HER TUNIC- Our Blessed Mother's tunic is pink with shades of crimson, representing the earth. It is covered with nine types of golden flowers representing the nine tribes from Atzlan that made up Tenochtitlan.At the bottom of her tunic, the edge is trimmed in gold similar to her mantle. The pointed ends of the tunic and the mantle are being held by an angel on each hand, symbolizing the union of heaven and earth.
HER MANTLE- Her beautiful turquoise mantle covers her whole body from her head down to her feet and is edged in gold. The indigenous people considered her an Empress since only their Emperor wore this color. Her mantle is covered with 46 stars which are the stars of the exact constellation on December 12th 1531. 4
FLOWERS- Among others also present are eight flowers with eight petals apparently representing the alignment of the Sun and Venus, the Morning Star. Their calculation of the number of solar years vis-a-vis the Venusian years coincided with the apparition of the Holy Virgin Mary of Guadalupe. To the natives the 12th of December 1531 marked the beginning of a new era for man and the universe under a new sun.4
THE CRESCENT- Our Lady rests her feet on a new moon crescent - a symbol that depicts her Immaculate Conception, a Catholic dogma that the Blessed Virgin Mary was conceived without the stain of original sin which everyone else is born with. Through the Sacrament of Baptism into the Catholic faith one is freed from this sin and becomes a child of God through sanctifying grace. God preserved her from this sin and filled her with sanctifying grace - very fitting for someone who is the vessel that brought forth Jesus, the Son of God into our world.
There is another symbolism for this section of the miraculous Image - it appears that she's stepping on the moon with her left knee bent. To the natives, this movement shows them that the Blessed Virgin is dancing and clapping her hands to the rhythm of the maracas, their musical instrument - this was how the Aztecs prayed. 4
THE ANGEL- The angel under Our Lady's feet looks like a native Indian, with its dark complexion. Its representation is not of a child, but that of a young Eagle warrior belonging to the Aztec army known as soldiers of the Sun. He holds Our Lady up signifying that she is above the Angels being the Mother of God.4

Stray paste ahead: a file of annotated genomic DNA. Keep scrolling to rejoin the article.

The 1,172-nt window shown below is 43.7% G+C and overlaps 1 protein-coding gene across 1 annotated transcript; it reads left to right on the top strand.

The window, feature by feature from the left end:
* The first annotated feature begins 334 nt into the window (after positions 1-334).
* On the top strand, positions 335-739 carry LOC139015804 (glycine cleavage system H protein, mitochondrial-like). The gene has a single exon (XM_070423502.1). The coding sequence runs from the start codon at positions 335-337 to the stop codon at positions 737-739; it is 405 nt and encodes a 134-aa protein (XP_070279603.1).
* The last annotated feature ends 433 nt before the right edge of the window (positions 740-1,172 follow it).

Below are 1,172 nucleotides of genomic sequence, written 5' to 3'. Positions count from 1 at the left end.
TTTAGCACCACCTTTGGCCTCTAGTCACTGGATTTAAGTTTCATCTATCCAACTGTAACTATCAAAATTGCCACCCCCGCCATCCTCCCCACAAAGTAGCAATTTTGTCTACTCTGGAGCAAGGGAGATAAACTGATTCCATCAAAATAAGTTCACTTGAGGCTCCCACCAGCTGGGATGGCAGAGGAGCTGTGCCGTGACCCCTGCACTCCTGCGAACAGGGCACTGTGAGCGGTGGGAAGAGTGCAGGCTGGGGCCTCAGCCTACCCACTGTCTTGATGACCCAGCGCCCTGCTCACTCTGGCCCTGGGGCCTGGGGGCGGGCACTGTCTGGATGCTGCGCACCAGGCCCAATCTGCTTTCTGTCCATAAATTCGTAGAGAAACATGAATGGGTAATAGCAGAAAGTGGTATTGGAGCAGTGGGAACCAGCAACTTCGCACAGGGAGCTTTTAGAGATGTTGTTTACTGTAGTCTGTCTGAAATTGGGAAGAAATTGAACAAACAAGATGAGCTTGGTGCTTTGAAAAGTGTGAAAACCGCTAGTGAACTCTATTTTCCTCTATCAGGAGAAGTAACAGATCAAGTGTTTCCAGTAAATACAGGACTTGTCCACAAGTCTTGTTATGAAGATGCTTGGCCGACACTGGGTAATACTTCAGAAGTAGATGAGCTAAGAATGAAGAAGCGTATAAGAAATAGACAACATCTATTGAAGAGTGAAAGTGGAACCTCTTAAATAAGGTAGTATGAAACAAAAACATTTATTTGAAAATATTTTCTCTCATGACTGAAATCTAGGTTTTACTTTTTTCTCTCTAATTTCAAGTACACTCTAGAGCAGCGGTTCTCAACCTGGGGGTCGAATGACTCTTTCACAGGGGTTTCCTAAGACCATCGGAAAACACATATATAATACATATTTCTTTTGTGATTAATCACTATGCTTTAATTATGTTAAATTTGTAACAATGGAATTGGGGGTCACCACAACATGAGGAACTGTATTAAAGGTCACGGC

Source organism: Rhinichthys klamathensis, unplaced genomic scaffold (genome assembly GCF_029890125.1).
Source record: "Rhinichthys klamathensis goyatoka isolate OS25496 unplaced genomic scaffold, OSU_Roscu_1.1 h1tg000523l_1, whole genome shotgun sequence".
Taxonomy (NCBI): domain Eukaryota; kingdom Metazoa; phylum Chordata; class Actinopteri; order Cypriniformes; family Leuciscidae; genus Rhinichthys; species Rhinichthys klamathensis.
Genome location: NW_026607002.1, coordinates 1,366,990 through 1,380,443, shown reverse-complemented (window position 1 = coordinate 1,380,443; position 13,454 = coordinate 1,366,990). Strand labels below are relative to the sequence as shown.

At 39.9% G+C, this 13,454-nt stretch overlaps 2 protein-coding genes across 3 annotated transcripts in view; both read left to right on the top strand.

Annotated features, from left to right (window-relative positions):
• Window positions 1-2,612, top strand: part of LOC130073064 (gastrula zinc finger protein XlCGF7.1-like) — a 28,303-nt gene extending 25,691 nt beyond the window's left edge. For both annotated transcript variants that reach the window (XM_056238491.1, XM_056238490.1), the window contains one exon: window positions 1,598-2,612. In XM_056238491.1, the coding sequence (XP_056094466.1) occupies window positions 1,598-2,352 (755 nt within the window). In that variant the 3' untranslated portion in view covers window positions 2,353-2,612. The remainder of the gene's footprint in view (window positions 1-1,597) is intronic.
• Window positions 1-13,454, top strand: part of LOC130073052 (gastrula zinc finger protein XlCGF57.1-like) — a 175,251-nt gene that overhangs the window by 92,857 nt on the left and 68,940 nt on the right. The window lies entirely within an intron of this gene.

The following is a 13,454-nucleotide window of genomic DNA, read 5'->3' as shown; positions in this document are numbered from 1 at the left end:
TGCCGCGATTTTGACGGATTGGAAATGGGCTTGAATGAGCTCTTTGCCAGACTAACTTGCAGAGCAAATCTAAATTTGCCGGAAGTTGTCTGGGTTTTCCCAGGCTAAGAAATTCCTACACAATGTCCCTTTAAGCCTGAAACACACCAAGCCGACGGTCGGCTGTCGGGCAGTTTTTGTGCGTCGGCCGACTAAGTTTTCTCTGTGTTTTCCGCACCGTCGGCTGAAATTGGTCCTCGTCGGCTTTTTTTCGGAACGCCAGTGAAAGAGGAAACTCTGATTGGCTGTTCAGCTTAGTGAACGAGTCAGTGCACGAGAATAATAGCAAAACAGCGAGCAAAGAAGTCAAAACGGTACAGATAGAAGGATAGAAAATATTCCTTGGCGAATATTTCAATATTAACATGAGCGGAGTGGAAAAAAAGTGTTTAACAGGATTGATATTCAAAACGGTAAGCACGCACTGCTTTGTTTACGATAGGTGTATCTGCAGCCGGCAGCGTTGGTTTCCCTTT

The basic image could not have been painted by human hand. As early as the 18th century, scientists showed that it was impossible to paint such an image in a fabric of that texture. The "ayate" fibers used by the Indians, in fact, deteriorate after 20 years. Yet, the image and the fabric on which it is imprinted have lasted nearly 480 years.
In 1979, Americans Philip Callahan and Jody B. Smith studied the image with infrared rays and discovered to their surprise that there was no trace of paint and that the fabric had not been treated with any kind of technique.
The image also changes in color slightly according to the angle of viewing, a phenomenon known as iridescence, a technique that cannot be reproduced with human hands. Magnifications of the iris of the Virgin's eyes 2,500 times and, through mathematical and optical procedures, scientists were able to identify all the people imprinted in the eyes.
In summary, the Virgin's eyes bear a kind of instant picture of what occurred at the moment the image was unveiled in front of the bishop. Moreover, in the center of the pupils, on a much more reduced scale, another scene can be perceived, independent of the first. It is that of an Indian family made up of a woman, a man and several children. In the right eye, other people who are standing appear behind the woman. It is believed to be a message kept hidden until modern technology was able to discover it just when it is needed. "This could be the case of the picture of the family in the center of the Virgin's eye," the scientist said, "at a time when the family is under serious attack in our modern world." 4
Sources1. Journeys with Mary, by Zerlina De Santis, Daughters of St. Paul, 20012. http://www.thenagain.info/WebChron/Americas/Cortes.CP.html, Edited by: Sara Bussema, Researched by: Erika Witowski
Written by: Turid Tangen, February 27, 1997
3. http://chuck.hubpages.com/hub/St-Juan-Diego-Cuauhtlatoatzin, by Chuck
4. Dennis Gaetano, President - Tour Director, Twin City Pilgrims